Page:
Economics 101 & Public Square

Prices, Income, and Education

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These last few weeks I’ve been trying to answer a very thoughtful question Moody Radio’s Janet Parshall asked me on her radio show.

Basically, Janet wanted me to answer why teachers are not paid more if training our children is such an important job to society.

When thinking about this question, I find it helpful to first think through the larger biblical framework.

The Bible speaks to the scarcity present in our world when it speaks of the Fall in Genesis 3: 17-18:

Cursed is the ground because of you; through painful toil you will eat food from it all the days of your life. It will produce thorns and thistles for you,and you will eat the plants of the field. 

God’s admonishment to Adam in this passage describes the incredible level of scarcity mankind will now have to wrestle with as a result of the Fall. Because the world we live in after the Fall now only has scarce resources, we need to know how to allocate those resources in the most productive way.

  • Markets are imperfect tools that nonetheless help us overcome some of the scarcity we face.
  • The problem of resource allocation is a knowledge problem; not one person knows everything we need to know about functioning in a market economy, i.e. how to best allocate scarce resources in productive ways.
  • In the context of scarcity, prices and incomes operate as signal devices: they reflect relative scarcities, and help bring together the most willing suppliers with the most willing demanders.

So how can all this help us to understand the large wage differences between professions?

Principles of Price & Income

Here a few points that can help us get a grasp on the situation:

1. Markets portray value based on how consumers assess it.

2. Markets force suppliers to give people what they demand. That is why you see the goods and services you do on store shelves – consumers, by purchasing those products, told producers to put them there.

3. What is the alternative to markets? A planned or managed economy. But, if you accept the knowledge problem – that no one person has the all the knowledge necessary to allocate scarce resources to their most productive use – this becomes a problematic alternative:

  • Planning cannot get us a moral price or salary, because no one has the knowledge to know what that price or salary should be, or what are the various gifts, talents, and comparative advantages of all citizens in a society.
  • In planned economies, managers are forced to guess at prices, or prices are set by the whims of leaders. This is usually accomplished by force, and even then, it is an inefficient means of allocating scarce resources.

4. The more you serve people, the more markets will reward you. Let me clarify what I mean by “serve” and “reward.”

  • Consider Microsoft: Bill Gates “serves” hundreds of millions of clients with his product, and gets “rewarded” for everyone he serves because a transaction is made each time. You have a technological need. Microsoft serves your need by offering a product or service, and you reward them by purchasing that product or service.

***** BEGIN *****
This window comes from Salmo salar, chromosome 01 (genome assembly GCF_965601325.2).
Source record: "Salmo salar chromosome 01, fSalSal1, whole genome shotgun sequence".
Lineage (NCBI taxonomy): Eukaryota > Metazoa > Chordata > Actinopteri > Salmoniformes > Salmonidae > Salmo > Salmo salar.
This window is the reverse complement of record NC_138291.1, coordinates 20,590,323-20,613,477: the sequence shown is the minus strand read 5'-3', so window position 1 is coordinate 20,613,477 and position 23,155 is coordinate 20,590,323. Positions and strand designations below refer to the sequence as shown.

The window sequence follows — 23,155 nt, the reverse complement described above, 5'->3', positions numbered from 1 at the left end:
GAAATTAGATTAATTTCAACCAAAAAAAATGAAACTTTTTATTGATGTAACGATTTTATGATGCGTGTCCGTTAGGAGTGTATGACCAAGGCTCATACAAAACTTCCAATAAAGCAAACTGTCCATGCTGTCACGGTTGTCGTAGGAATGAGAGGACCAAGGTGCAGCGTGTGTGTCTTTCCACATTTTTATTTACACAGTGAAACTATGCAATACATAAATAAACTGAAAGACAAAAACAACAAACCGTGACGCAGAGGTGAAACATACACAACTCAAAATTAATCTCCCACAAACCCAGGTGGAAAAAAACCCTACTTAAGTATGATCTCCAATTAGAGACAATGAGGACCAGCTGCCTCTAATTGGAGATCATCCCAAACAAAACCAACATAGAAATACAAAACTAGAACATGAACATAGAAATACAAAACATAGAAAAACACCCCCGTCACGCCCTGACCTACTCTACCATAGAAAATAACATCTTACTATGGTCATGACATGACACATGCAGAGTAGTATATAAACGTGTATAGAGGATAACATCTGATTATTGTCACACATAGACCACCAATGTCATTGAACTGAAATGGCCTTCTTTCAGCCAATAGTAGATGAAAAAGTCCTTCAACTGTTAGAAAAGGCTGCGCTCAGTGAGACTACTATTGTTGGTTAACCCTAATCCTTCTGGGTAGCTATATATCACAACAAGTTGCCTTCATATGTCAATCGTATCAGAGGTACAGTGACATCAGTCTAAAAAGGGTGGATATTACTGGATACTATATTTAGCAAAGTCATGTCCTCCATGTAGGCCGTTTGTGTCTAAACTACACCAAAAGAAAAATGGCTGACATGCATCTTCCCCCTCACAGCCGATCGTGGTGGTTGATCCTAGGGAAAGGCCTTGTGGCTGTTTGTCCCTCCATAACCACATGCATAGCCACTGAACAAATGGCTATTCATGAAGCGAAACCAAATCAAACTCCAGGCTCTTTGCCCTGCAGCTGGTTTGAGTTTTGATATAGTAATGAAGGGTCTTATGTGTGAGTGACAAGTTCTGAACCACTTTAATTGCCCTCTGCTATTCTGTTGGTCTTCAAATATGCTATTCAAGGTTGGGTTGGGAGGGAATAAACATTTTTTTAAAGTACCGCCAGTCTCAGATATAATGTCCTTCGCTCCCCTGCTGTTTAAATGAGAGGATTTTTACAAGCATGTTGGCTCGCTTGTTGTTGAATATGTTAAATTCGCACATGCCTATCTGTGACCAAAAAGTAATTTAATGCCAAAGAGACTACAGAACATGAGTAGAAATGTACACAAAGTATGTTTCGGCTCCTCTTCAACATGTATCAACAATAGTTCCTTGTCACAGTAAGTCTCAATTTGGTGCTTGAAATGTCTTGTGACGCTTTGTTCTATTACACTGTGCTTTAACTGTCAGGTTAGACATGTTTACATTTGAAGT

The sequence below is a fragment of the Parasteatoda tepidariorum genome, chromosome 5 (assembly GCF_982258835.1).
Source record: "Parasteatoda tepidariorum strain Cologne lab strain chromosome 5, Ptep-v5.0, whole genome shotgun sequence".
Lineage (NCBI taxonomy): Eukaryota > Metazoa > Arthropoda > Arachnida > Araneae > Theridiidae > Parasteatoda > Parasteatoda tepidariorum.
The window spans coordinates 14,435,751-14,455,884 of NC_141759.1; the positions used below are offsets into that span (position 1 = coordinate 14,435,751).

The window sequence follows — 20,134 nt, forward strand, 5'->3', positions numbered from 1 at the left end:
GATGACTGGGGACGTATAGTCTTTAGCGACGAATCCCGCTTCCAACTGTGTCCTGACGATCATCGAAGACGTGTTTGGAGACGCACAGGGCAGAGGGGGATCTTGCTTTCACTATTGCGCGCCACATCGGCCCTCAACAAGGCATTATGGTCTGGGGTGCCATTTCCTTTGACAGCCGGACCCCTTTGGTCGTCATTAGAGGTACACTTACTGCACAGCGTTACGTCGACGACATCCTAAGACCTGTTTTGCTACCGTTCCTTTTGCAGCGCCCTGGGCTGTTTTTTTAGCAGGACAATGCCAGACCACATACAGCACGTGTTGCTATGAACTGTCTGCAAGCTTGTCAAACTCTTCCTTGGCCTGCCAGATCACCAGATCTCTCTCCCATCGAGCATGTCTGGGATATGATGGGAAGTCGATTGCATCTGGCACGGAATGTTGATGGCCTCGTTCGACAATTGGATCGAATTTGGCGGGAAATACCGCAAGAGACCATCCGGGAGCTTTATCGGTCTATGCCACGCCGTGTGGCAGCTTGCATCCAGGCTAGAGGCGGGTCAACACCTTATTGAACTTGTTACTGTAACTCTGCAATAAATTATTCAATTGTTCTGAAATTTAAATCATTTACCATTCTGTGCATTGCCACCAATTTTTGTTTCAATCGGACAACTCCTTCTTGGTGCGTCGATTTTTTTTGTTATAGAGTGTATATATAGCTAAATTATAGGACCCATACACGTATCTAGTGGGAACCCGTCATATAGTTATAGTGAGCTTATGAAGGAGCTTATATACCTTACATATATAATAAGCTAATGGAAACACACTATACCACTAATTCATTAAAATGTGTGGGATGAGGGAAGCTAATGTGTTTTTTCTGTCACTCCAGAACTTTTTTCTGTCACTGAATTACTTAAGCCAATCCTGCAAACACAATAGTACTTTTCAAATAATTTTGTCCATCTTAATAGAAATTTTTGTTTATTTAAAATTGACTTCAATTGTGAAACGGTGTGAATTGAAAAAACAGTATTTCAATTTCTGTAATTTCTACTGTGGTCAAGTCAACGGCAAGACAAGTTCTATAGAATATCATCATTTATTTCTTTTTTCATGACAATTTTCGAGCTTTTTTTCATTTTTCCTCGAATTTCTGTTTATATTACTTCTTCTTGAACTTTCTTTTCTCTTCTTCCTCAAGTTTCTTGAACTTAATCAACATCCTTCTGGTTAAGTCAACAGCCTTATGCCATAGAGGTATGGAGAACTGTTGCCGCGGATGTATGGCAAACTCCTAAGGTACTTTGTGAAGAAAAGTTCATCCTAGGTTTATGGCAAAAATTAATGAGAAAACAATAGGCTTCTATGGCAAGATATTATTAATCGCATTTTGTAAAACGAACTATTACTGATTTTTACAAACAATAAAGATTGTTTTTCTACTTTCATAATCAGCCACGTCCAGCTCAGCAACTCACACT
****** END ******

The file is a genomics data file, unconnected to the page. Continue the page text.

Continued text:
• In the same way, every time you watch a sporting event on T.V. or purchase a ticket to a game, you are rewarding an athlete for his or her service they provide to you on the field.

This last point gets at what makes the issue of teachers’ salaries so complex. The transaction aspect has been taken out of education.

Prices, Income, and Education

Making education compulsory and free distorts the ability of markets to place a higher value on the work of teachers because we have eliminated markets in the arena of education. We cannot bring together the most willing suppliers and the most willing demanders. Thus, the knowledge problem persists.

Since education is provided by the state without a price, we cannot regulate the quality and quantity like a market would. We cannot reward teachers the way we think they ought to be rewarded for their services. There is no mechanism to do so.

Markets give us what we tell them we want. We want children’s movies with great animation – and the market gives it to us. Look at all the movies produced by Pixar and DreamWorks.

Just one of these animated movies serves a wide audience who value that product enough to pay to see it. That is why those involved in the movie’s production command such a high salary. They are being rewarded for their work by everyone who paid to see their film.

The market cannot discriminate. It does what consumers indicate they want it to do, via their purchasing behavior. Until we stop wanting Sunday football games, the market will continue to serve us by providing them.

In the future I’ll dive into alternatives to market solutions regarding the knowledge problem, scarcity, and low salaries – and assess how well these alternatives work.

What do you think? How should prices and salaries be set in our economy? Leave your comments here

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